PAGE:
Share this:
09/30/2011 07:00:00

Caltech Geobiologist Receives Presidential Early Career Award

PASADENA, Calif.—Victoria Orphan, professor of geobiology at the California Institute of Technology (Caltech), is one of 94 winners of a Presidential Early Career Award for Scientists and Engineers (PECASE), the highest honor bestowed by the U.S. government on scientists and engineers beginning their independent careers.

Orphan, one of 13 Department of Energy (DOE) researchers in the 2011 class, was commended for "developing new techniques to study interactions between microbes, relevant for understanding the role of methane in the biosphere, which is of urgent importance for addressing the global carbon cycle and climate change; and for emerging leadership in the microbiology research community," according to the DOE.

"It is inspiring to see the innovative work being done by these scientists and engineers as they ramp up their careers—careers that I know will be not only personally rewarding but also invaluable to the nation," said President Obama in a statement issued September 26, announcing the awards.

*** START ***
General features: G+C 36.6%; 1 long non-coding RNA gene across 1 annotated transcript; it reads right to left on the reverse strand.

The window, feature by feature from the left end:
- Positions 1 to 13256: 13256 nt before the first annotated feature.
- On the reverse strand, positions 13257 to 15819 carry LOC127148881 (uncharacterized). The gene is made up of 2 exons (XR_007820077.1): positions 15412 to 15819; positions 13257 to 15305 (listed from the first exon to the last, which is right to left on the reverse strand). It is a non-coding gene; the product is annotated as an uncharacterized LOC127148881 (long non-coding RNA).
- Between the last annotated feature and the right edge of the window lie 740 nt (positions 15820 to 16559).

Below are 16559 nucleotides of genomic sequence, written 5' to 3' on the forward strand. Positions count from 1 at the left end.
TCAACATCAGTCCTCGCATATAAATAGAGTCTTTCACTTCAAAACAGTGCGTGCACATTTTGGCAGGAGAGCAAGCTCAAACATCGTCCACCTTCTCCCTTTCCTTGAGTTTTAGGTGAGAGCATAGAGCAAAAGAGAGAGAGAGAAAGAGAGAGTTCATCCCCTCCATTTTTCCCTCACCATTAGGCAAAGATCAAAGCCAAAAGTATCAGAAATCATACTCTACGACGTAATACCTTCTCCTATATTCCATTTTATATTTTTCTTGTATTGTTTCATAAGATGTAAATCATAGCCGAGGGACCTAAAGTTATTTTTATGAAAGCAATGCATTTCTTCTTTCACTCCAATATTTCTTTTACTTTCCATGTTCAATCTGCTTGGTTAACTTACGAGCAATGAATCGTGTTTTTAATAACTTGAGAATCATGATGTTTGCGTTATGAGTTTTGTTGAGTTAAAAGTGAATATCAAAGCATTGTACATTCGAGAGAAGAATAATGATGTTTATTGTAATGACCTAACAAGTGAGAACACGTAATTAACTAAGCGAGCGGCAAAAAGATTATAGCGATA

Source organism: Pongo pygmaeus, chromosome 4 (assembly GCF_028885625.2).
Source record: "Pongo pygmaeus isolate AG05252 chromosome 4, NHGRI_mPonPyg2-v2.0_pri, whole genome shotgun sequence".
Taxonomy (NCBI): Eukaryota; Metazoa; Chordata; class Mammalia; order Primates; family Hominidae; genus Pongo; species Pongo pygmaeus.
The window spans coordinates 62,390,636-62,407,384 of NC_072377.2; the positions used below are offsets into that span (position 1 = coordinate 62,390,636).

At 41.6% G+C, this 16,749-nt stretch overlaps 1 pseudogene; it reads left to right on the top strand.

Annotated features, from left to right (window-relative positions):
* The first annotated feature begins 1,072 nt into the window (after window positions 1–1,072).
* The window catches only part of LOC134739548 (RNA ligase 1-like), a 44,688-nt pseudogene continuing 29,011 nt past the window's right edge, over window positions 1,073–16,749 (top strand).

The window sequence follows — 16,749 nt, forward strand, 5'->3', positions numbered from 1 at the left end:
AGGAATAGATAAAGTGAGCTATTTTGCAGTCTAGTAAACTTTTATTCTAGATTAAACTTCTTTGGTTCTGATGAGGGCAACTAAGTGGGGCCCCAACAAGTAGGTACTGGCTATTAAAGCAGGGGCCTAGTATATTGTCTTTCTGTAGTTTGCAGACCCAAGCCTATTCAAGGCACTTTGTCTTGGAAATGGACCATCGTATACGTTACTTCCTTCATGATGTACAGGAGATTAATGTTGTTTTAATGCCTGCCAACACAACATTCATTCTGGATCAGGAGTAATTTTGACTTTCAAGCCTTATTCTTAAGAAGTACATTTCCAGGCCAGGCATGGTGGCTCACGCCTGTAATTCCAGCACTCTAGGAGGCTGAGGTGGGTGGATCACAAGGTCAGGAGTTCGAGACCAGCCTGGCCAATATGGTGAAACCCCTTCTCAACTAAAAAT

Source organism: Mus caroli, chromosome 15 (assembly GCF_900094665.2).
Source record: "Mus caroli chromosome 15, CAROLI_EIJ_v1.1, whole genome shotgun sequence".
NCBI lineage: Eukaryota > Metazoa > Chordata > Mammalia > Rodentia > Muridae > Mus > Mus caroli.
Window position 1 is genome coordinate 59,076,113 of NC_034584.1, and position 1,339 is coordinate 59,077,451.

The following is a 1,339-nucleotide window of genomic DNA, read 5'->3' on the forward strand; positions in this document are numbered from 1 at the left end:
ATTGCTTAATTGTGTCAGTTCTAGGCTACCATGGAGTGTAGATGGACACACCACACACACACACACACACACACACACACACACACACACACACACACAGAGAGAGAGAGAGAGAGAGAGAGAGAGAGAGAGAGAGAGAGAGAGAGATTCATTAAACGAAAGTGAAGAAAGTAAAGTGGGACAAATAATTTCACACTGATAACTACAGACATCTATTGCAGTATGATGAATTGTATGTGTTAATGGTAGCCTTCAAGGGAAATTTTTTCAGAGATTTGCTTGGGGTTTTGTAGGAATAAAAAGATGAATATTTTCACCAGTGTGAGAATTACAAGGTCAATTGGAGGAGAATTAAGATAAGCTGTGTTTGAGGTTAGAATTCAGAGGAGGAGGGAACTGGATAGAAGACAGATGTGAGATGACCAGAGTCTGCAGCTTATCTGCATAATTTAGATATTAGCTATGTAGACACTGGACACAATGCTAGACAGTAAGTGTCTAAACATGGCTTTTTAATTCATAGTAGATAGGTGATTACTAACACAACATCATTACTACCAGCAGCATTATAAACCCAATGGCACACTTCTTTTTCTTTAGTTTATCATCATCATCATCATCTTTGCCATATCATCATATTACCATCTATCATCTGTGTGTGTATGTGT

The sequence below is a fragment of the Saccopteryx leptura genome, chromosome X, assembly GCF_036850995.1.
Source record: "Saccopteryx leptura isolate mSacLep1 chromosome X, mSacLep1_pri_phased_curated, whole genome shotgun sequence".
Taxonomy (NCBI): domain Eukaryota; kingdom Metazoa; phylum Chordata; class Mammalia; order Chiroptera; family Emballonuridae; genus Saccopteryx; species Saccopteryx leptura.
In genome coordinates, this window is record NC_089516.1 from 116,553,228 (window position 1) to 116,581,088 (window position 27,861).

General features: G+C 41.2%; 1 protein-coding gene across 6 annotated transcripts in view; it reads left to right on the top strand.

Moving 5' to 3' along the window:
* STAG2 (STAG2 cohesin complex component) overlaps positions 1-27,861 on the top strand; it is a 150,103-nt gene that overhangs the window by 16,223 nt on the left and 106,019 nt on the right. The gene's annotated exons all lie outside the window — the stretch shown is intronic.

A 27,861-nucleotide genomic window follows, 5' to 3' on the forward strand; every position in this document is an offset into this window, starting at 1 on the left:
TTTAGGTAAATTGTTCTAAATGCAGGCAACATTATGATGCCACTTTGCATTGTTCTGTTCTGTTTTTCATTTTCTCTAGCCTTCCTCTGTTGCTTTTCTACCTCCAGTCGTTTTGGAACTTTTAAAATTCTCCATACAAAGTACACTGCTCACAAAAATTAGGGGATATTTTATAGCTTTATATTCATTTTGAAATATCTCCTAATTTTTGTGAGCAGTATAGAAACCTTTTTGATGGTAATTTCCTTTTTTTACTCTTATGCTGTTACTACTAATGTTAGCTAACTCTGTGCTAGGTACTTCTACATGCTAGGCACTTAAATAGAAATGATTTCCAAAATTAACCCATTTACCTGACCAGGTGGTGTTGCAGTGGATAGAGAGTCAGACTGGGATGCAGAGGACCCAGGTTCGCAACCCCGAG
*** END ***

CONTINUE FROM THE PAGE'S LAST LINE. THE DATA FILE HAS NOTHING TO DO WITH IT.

The awards, established by President Clinton in 1996, are coordinated by the Office of Science and Technology Policy within the Executive Office of the President. Awardees are selected for their pursuit of innovative research at the frontiers of science and technology and their commitment to community service as demonstrated through scientific leadership, public education, or community outreach.

"I am deeply honored to have been selected as a PECASE awardee and grateful for the support by DOE's Biological and Environmental Research program," says Orphan, whose work spans the fields of environmental microbiology, ecology, and biogeochemistry, focusing primarily on the microbial cycling of methane. Her research—much of which is done using both manned and robotic submersibles to study areas of methane release in the deep sea—attempts to elucidate the metabolic links between microorganisms and their resulting impact on the cycling of carbon and nutrients in the environment.

Orphan received her PhD in biology in 2001 from UC Santa Barbara and was a National Research Council Postdoctoral Fellow at the NASA Ames Research Center before joining the Division of Geological and Planetary Science in 2004.

Written by Kathy Svitil